Rain Rot, Go Away

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Rain Rot

Q: My new horse lives in a field with a shelter but prefers to stay out in the rain. Big clumps of hair are falling out along his back due to rain rot. What do you recommend to treat this?

A: Rain rot is the result of a bacterium called Dermatophilus congolensis. It is present on the coat and in the environment all the time, but when excessive humidity, rain or other factors compromise the horse’s skin, infective spores of the bacteria penetrate the epidermis and start to spread. Rain rot has an appearance ranging from a peppering of raised crusts (called “paintbrush lesions”) to solid sheets of scabbing. These lesions occur anywhere moisture wets the skin, particularly on the back, rump, neck and lower legs.

It’s important to treat rain rot in order to help it resolve quickly, as it can be quite painful. If it interferes with the saddle, your horse may need time off from riding until it heals. The sooner the scabs are removed, the sooner the skin can air out and recover. To help the process along, soak the area with an antibacterial scrub, such as diluted chlorhexidine or iodine. Allow the scabs to soften for a few minutes before gently removing them. This is usually painful, so take your time. Continue to treat the area with the antibacterial scrub daily for one week to protect it from further infection while the skin heals. Severe cases may require antibiotic injections from your vet.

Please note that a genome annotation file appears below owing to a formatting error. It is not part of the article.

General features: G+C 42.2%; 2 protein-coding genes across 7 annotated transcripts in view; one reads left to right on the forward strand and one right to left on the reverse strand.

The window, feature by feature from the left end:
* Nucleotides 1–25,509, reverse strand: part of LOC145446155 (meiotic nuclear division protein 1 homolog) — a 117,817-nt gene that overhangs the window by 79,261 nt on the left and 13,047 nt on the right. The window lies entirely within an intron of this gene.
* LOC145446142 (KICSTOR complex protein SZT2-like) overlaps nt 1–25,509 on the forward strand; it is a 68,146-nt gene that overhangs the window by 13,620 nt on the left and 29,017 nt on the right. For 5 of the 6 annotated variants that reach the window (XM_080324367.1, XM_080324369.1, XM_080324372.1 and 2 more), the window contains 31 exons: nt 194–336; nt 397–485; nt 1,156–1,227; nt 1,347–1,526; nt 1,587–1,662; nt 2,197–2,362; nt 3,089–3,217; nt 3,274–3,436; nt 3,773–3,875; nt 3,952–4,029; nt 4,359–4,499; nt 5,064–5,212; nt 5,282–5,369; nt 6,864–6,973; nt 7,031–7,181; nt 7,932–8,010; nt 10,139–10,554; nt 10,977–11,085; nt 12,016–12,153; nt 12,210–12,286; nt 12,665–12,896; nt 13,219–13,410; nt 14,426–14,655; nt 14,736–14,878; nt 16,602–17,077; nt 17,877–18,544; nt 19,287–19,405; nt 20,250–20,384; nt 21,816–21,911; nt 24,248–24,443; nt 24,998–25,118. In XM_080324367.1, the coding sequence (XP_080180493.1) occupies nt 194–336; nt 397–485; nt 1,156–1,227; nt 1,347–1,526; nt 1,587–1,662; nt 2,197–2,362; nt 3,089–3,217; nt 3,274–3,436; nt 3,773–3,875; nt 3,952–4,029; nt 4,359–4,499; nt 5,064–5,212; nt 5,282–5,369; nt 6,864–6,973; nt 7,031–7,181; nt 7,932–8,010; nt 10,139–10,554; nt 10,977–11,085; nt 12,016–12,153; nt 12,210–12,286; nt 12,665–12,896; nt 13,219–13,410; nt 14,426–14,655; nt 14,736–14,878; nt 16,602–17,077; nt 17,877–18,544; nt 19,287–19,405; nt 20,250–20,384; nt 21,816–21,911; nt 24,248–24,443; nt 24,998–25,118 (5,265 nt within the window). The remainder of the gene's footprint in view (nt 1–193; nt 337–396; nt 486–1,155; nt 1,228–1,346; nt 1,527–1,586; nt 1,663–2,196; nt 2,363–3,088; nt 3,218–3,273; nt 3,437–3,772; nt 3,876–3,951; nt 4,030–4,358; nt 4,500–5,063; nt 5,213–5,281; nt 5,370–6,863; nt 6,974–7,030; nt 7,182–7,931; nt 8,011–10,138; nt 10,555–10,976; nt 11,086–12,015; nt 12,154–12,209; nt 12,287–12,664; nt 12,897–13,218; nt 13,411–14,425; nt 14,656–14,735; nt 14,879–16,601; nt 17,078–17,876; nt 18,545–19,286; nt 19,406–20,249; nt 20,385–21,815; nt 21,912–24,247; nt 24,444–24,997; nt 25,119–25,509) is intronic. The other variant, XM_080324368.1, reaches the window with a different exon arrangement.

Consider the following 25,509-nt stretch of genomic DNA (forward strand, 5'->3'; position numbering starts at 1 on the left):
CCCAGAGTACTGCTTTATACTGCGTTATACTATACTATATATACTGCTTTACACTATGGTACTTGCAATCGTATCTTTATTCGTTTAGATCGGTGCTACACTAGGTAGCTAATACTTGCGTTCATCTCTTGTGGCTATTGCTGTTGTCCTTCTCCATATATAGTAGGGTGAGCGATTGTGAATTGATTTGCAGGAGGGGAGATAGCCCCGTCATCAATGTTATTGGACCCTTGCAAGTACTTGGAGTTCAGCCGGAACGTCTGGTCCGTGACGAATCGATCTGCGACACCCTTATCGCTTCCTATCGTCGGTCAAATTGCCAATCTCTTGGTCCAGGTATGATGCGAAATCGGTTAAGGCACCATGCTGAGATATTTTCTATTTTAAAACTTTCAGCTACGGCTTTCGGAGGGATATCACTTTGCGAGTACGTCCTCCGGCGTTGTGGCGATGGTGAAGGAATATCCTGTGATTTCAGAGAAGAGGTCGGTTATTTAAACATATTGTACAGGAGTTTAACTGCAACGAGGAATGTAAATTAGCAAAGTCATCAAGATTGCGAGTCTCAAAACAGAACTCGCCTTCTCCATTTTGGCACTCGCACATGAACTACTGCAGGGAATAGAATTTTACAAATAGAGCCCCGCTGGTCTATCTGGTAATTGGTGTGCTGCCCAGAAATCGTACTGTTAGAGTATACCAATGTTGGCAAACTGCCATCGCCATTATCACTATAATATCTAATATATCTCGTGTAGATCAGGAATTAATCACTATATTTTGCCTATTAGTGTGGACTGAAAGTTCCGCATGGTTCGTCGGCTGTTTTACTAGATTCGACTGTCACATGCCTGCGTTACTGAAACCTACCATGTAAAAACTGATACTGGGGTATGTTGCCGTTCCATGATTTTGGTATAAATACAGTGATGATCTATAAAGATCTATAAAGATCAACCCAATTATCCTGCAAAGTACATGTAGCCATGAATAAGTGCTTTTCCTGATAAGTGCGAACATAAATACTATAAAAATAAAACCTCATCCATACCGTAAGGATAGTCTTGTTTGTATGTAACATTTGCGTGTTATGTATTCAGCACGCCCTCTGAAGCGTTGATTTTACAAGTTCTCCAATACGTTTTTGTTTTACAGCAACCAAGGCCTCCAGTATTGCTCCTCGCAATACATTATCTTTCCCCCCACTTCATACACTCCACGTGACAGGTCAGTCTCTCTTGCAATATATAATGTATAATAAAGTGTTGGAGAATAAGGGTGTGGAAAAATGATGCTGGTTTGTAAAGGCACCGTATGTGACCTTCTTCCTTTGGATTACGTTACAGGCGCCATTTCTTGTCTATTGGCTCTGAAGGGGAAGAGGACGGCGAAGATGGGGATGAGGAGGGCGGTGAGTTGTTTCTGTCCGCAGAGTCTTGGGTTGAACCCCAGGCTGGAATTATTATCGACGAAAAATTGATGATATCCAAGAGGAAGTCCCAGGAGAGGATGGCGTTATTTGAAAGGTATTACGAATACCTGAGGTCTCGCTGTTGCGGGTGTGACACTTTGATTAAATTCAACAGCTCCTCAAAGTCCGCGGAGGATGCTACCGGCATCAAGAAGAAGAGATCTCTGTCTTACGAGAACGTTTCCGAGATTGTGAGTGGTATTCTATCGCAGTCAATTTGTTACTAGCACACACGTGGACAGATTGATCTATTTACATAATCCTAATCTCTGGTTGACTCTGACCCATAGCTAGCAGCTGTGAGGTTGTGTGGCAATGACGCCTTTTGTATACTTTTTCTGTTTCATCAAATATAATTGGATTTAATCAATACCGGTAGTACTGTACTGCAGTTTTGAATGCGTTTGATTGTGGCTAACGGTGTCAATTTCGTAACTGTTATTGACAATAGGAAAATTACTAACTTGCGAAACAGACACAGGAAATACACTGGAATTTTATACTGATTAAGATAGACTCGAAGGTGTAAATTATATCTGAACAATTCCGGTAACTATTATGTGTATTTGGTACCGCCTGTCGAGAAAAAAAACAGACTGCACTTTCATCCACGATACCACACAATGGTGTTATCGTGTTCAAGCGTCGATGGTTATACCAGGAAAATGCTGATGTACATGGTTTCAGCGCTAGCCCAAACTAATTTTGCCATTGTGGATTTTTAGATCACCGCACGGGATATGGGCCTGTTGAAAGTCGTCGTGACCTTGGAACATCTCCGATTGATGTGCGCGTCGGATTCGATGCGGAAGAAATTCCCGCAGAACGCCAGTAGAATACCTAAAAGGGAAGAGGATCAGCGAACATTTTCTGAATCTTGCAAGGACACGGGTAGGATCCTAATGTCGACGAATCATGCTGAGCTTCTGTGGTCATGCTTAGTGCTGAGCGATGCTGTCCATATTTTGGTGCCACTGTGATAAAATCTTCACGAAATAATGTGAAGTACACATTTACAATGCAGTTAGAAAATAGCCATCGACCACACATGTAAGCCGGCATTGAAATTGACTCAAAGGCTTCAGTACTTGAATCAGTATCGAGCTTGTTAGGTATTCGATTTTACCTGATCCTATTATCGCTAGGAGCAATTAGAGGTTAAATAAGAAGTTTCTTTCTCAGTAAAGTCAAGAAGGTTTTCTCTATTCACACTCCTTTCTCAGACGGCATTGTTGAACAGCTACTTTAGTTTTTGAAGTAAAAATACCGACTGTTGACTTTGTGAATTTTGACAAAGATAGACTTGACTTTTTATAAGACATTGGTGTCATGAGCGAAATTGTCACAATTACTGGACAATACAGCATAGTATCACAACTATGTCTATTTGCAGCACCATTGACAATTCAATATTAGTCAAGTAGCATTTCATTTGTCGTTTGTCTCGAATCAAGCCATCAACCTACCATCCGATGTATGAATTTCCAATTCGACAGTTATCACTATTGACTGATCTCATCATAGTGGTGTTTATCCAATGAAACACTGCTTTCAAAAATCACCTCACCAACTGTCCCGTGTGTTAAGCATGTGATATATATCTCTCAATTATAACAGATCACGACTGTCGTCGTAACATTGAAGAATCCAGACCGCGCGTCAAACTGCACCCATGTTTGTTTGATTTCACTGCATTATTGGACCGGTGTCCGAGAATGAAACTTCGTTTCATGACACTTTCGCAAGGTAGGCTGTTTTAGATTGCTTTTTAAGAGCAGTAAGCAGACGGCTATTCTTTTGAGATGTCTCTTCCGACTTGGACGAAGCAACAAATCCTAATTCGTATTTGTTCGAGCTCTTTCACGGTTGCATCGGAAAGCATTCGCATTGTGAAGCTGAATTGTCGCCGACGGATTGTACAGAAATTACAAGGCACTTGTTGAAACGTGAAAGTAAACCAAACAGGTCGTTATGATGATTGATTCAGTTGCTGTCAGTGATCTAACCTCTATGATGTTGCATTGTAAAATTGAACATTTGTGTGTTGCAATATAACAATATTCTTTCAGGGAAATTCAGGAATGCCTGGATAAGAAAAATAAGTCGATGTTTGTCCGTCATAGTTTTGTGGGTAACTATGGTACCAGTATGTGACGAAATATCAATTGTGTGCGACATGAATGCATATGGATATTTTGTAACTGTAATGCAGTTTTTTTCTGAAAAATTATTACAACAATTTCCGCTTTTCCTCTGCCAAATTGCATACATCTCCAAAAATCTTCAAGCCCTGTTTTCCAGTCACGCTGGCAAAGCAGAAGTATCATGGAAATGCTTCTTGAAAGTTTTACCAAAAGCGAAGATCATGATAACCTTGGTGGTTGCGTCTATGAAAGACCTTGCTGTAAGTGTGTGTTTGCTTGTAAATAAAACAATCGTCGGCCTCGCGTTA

Keep rain rot from coming back by regularly cleaning your saddle pads, blankets and brushes. Grooming your horse frequently and keeping him out of the rain will help. If you must blanket him, make sure his coat is clean and that he’s unlikely to sweat under the blanket. A waterproof, breathable rain sheet is your best bet if he likes to stand out in the rain and you can’t keep him in a stall during inclement weather.


This article originally appeared in the February 2014 issue of Horse Illustrated. Click here to subscribe!

4 COMMENTS

  1. I lived in Florida so rain rot was a constant problem there. The best solution I found was always using a shampoo like micro Tec (my favorite} Whether permitting I bathe my horses after each ride or weekly for the retired boys. I also have had to treat the back of the foot for scratches by using medicated shampoo followed up with a good smear of desitin(not generic brands}this will soften the scabs so they fall of and it heals underneath. The desitin also keeps them waterproof to avoid recurrence. This was remedy I learned from someone on the race track, I has worked well for me. Micro Tec also makes a spray for when you cant bath them. The other thing about rain rot is by the time you see it the problem is already rooted so prevention is the way to go.

  2. MTG also helps, its a ointment that you can pour on and rub in, it doesn’t need to be washed out.
    Also spraying Listerine on the saddle pads and bits kills the germs.

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